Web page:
Search Results

You are looking at 1 - 8 of 8 items for :

  • "hospital ownership" x
Clear All
Full access

Ashish Sonig, Imad Saeed Khan, Rishi Wadhwa, Jai Deep Thakur and Anil Nanda

in various regions. 2) Hospital ownership. The data were analyzed based on the following parameters: government, private and non-profit, private, and investor owned. We collapsed the categories into government and private. 3) Hospital location. The location of a hospital was divided into rural and urban areas. 4) Hospital bedsize. In the NIS database, hospitals are classified on the basis of bedsize as small, medium, and large. The details are provided in Table 1 . Different regions have different definitions of hospital bedsize. 5) Teaching status of the hospital

Full access

.3171/2017.4.FOC-LSRSabstracts 2017.4.FOC-LSRSABSTRACTS Abstract Poster 07. Hospital Ownership and Teaching Status Affects Perioperative Outcomes Following Lumbar Spinal Fusion Wesley Durand , ScB 1 , Joseph Johnson , ScB (2018) 2 , Neill Li , BS, MD 3 , JaeWon Yang , BA 1 , Adam Eltorai , BA 4 , J. Mason DePasse , MD 5 , and Alan Daniels , MD 6 1 Brown University, Warren Alpert Medical School, Providence, RI 2 Brown University, Providence, RI 3 Department of Orthopaedics, Warren

Restricted access

Whitney E. Muhlestein, Dallin S. Akagi, Amy R. McManus and Lola B. Chambless

as a variable. Analysis of ensemble 2 showed that nonelective admission, non-Southern hospital geography, the presence of any postoperative complication, non-white race, and surgery at private investor hospital most strongly predict higher total charges. Given their importance in ensemble 1, it is likely that admission type, hospital region, and patient race exert their influence on ensemble predictions at least partially independent of their influence on LOS. Hospital ownership type was the 6th most important variable in ensemble 1, so we were also unsurprised to

Free access

San Diego, CA • April 13–17, 2019

. Multivariate regression adjusted for patient age, sex, race, insurance, income, severity of illness, length of stay, emergency admission, wage index, hospital ownership, location/teaching status, hospital region, and DRG weights. We created a model for centralization of neurosurgical care, where non-emergency admissions with minor risk of mortality were considered as transfer candidates. Results 12,129,029 total admissions underwent neurosurgery from 2002 to 2014, with 59.6% treated at high-volume hospitals. Patients at high-volume centers were more likely to privately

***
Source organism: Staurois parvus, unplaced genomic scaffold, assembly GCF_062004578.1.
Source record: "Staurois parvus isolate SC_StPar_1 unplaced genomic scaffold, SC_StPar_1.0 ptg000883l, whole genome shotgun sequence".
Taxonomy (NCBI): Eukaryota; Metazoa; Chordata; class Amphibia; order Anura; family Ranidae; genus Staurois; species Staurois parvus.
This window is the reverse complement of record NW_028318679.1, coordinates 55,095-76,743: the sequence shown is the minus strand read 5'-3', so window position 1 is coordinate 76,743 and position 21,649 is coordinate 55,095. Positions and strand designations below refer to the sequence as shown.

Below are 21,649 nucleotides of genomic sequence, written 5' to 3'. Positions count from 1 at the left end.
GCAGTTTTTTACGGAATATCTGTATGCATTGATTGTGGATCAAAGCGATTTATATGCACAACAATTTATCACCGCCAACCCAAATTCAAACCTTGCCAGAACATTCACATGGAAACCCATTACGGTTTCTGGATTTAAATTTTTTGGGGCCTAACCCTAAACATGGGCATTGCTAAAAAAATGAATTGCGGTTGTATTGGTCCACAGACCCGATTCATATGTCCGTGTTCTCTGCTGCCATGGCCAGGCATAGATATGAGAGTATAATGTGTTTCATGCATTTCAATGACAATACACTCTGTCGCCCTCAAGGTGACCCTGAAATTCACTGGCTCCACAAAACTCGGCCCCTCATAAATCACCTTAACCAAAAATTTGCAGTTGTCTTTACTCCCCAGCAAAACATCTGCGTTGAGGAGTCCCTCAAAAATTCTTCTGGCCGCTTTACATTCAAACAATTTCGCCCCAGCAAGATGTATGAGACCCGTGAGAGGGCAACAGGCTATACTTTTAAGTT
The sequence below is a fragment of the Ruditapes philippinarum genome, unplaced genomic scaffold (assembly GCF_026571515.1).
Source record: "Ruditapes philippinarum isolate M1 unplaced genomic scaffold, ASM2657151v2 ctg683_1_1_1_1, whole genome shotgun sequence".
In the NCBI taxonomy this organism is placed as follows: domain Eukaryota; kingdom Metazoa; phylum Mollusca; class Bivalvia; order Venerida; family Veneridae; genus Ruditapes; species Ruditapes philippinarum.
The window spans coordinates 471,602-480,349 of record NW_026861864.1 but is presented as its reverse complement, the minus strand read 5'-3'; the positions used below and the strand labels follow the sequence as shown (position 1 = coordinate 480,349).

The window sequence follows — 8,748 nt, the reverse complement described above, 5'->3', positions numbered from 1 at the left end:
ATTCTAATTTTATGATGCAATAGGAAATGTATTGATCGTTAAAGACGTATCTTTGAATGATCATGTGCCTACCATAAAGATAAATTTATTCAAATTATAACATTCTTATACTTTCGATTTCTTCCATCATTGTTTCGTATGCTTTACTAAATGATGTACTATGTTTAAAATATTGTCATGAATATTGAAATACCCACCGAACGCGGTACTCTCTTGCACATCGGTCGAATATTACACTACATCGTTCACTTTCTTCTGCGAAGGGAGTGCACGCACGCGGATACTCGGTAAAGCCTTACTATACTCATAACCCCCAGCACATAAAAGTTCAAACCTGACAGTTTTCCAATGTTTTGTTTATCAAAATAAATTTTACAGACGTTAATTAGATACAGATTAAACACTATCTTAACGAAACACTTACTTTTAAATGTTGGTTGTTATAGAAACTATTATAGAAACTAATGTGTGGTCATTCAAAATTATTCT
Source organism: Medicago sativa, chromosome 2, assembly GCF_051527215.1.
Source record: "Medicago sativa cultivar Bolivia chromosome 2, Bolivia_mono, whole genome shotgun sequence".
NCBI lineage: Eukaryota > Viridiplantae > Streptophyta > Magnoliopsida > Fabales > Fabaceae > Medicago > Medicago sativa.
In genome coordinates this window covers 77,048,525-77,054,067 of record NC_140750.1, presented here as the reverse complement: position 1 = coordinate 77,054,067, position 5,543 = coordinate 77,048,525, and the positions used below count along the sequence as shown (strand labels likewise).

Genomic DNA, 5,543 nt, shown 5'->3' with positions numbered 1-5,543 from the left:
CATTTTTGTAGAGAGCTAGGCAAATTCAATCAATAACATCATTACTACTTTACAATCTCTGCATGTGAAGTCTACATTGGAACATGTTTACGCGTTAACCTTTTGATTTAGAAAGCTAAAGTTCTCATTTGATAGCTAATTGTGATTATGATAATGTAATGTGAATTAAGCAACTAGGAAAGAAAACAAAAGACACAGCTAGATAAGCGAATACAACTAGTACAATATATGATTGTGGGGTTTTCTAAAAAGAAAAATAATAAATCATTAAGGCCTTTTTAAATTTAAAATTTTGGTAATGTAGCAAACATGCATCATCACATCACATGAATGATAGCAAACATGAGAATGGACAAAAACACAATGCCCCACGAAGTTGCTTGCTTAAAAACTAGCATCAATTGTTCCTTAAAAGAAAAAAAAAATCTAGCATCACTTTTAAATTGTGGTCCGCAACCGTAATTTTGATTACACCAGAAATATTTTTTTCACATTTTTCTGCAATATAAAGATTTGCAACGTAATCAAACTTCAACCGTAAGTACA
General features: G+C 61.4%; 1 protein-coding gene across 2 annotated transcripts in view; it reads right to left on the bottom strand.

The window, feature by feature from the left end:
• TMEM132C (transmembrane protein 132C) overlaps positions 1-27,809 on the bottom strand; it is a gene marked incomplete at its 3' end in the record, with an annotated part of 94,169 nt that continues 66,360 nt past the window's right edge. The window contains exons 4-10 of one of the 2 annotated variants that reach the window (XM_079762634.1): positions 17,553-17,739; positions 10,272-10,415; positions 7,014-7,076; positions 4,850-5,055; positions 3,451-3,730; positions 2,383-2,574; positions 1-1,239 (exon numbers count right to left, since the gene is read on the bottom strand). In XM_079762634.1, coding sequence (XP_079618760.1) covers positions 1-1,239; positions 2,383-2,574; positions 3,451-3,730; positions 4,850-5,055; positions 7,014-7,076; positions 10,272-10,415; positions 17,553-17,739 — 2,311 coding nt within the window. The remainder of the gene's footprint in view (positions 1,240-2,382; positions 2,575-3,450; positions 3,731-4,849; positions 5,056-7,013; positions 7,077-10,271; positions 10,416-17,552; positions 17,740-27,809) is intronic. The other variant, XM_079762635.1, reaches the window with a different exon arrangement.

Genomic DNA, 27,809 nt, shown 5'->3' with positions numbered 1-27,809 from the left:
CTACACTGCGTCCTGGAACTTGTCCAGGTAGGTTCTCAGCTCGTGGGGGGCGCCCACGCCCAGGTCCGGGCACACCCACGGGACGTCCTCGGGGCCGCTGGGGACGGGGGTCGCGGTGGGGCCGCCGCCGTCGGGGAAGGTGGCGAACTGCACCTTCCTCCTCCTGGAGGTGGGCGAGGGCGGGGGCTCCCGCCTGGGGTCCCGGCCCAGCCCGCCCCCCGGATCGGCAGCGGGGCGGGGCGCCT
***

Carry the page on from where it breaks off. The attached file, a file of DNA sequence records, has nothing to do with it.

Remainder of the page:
Restricted access

Jonathan Dallas, Chevis N. Shannon and Christopher M. Bonfield

Collection After the study cohort was identified, data pertaining to each patient were collected. Available sociodemographic characteristics included age, sex, race, primary insurance, income quartile, and National Center for Health Statistics (NCHS) status (a system that details the urban/rural classification of a patient’s household). Baseline hospital characteristics included bedsize, urban/rural and teaching status, US census region, and hospital ownership; annual NMS fusion volume was subsequently calculated based on the number of times an individual hospital was

Restricted access

Jonathan Dallas, Chevis N. Shannon and Christopher M. Bonfield

Collection After the study cohort was identified, data pertaining to each patient were collected. Available sociodemographic characteristics included age, sex, race, primary insurance, income quartile, and National Center for Health Statistics (NCHS) status (a system that details the urban/rural classification of a patient’s household). Baseline hospital characteristics included bedsize, urban/rural and teaching status, US census region, and hospital ownership; annual NMS fusion volume was subsequently calculated based on the number of times an individual hospital was

Free access

Oliver Y. Tang, James S. Yoon, Anna R. Kimata and Michael T. Lawton

.4%)  Black 11,625 (14.2%)  Hispanic 16,062 (19.7%)  Asian 1,979 (2.4%)  Native American 868 (1.1%)  Other 4,192 (5.1%) Insurance status  Medicaid 40,376 (38.2%)  Private insurance 53,925 (51.0%)  Self-pay 5,493 (5.2%)  No charge 238 (0.2%)  Other 5,729 (5.4%) Income level of zip code  Quartile 1 (bottom) 28,359 (29.8%)  Quartile 2 24,940 (26.2%)  Quartile 3 22,744 (23.9%)  Quartile 4 (top) 19,231 (20.2%) Hospital ownership  Government, nonfederal 21,012 (20.3%)  Private, nonprofit 76,673 (74.1%)  Private, for-profit 5,759 (5.6%) Hospital location & teaching status  Rural 2

Restricted access

Ryan G. Chiu, Blake E. Murphy, David M. Rosenberg, Amy Q. Zhu and Ankit I. Mehta

nonprofit hospitals in the setting of ICH. Methods Data Source The National Inpatient Sample (NIS) is the largest all-payer inpatient care database in the United States, containing data from approximately 8 million unique hospitalizations annually across a 20% sample of US hospitals. 14 , 21 NIS core files (containing variables associated with inpatient care) and severity measures files (patient morbidity information) for the years 2012 to 2016 were merged and then combined with hospital weights files, which contained information regarding hospital ownership. Discharges